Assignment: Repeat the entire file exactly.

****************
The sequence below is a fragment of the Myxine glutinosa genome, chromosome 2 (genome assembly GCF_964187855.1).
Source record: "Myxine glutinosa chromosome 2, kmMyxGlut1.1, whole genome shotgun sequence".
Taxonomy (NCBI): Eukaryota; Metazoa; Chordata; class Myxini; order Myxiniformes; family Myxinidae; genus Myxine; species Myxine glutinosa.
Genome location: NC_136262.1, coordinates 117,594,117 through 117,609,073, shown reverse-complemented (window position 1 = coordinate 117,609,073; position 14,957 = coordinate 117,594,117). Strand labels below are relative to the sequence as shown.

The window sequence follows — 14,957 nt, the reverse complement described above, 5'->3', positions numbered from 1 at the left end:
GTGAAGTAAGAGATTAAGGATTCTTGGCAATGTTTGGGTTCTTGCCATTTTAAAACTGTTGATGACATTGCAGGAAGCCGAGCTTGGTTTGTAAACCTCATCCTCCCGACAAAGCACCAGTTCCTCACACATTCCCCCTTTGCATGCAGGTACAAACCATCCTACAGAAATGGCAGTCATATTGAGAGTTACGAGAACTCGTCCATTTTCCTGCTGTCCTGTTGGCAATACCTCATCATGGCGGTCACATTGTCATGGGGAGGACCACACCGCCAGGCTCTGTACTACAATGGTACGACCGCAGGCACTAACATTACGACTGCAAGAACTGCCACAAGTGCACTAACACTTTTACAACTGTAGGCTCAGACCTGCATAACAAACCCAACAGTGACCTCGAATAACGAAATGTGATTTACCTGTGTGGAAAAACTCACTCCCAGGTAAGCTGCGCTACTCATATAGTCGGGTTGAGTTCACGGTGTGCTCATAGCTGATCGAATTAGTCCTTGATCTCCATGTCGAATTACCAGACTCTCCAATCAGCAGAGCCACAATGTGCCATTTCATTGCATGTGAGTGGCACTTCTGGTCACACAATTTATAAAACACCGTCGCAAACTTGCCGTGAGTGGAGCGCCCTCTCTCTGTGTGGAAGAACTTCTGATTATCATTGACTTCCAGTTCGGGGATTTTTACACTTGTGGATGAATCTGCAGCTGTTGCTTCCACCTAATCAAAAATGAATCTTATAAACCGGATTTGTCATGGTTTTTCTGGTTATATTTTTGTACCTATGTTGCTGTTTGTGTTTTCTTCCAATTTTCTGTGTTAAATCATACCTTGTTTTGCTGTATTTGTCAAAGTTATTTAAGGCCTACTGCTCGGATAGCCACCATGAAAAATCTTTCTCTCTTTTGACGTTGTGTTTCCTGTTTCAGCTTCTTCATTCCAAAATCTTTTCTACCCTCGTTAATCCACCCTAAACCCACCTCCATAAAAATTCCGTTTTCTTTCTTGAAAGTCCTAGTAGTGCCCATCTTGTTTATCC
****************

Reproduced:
The sequence below is a fragment of the Myxine glutinosa genome, chromosome 2 (genome assembly GCF_964187855.1).
Source record: "Myxine glutinosa chromosome 2, kmMyxGlut1.1, whole genome shotgun sequence".
Taxonomy (NCBI): Eukaryota; Metazoa; Chordata; class Myxini; order Myxiniformes; family Myxinidae; genus Myxine; species Myxine glutinosa.
Genome location: NC_136262.1, coordinates 117,594,117 through 117,609,073, shown reverse-complemented (window position 1 = coordinate 117,609,073; position 14,957 = coordinate 117,594,117). Strand labels below are relative to the sequence as shown.

The window sequence follows — 14,957 nt, the reverse complement described above, 5'->3', positions numbered from 1 at the left end:
GTGAAGTAAGAGATTAAGGATTCTTGGCAATGTTTGGGTTCTTGCCATTTTAAAACTGTTGATGACATTGCAGGAAGCCGAGCTTGGTTTGTAAACCTCATCCTCCCGACAAAGCACCAGTTCCTCACACATTCCCCCTTTGCATGCAGGTACAAACCATCCTACAGAAATGGCAGTCATATTGAGAGTTACGAGAACTCGTCCATTTTCCTGCTGTCCTGTTGGCAATACCTCATCATGGCGGTCACATTGTCATGGGGAGGACCACACCGCCAGGCTCTGTACTACAATGGTACGACCGCAGGCACTAACATTACGACTGCAAGAACTGCCACAAGTGCACTAACACTTTTACAACTGTAGGCTCAGACCTGCATAACAAACCCAACAGTGACCTCGAATAACGAAATGTGATTTACCTGTGTGGAAAAACTCACTCCCAGGTAAGCTGCGCTACTCATATAGTCGGGTTGAGTTCACGGTGTGCTCATAGCTGATCGAATTAGTCCTTGATCTCCATGTCGAATTACCAGACTCTCCAATCAGCAGAGCCACAATGTGCCATTTCATTGCATGTGAGTGGCACTTCTGGTCACACAATTTATAAAACACCGTCGCAAACTTGCCGTGAGTGGAGCGCCCTCTCTCTGTGTGGAAGAACTTCTGATTATCATTGACTTCCAGTTCGGGGATTTTTACACTTGTGGATGAATCTGCAGCTGTTGCTTCCACCTAATCAAAAATGAATCTTATAAACCGGATTTGTCATGGTTTTTCTGGTTATATTTTTGTACCTATGTTGCTGTTTGTGTTTTCTTCCAATTTTCTGTGTTAAATCATACCTTGTTTTGCTGTATTTGTCAAAGTTATTTAAGGCCTACTGCTCGGATAGCCACCATGAAAAATCTTTCTCTCTTTTGACGTTGTGTTTCCTGTTTCAGCTTCTTCATTCCAAAATCTTTTCTACCCTCGTTAATCCACCCTAAACCCACCTCCATAAAAATTCCGTTTTCTTTCTTGAAAGTCCTAGTAGTGCCCATCTTGTTTATCC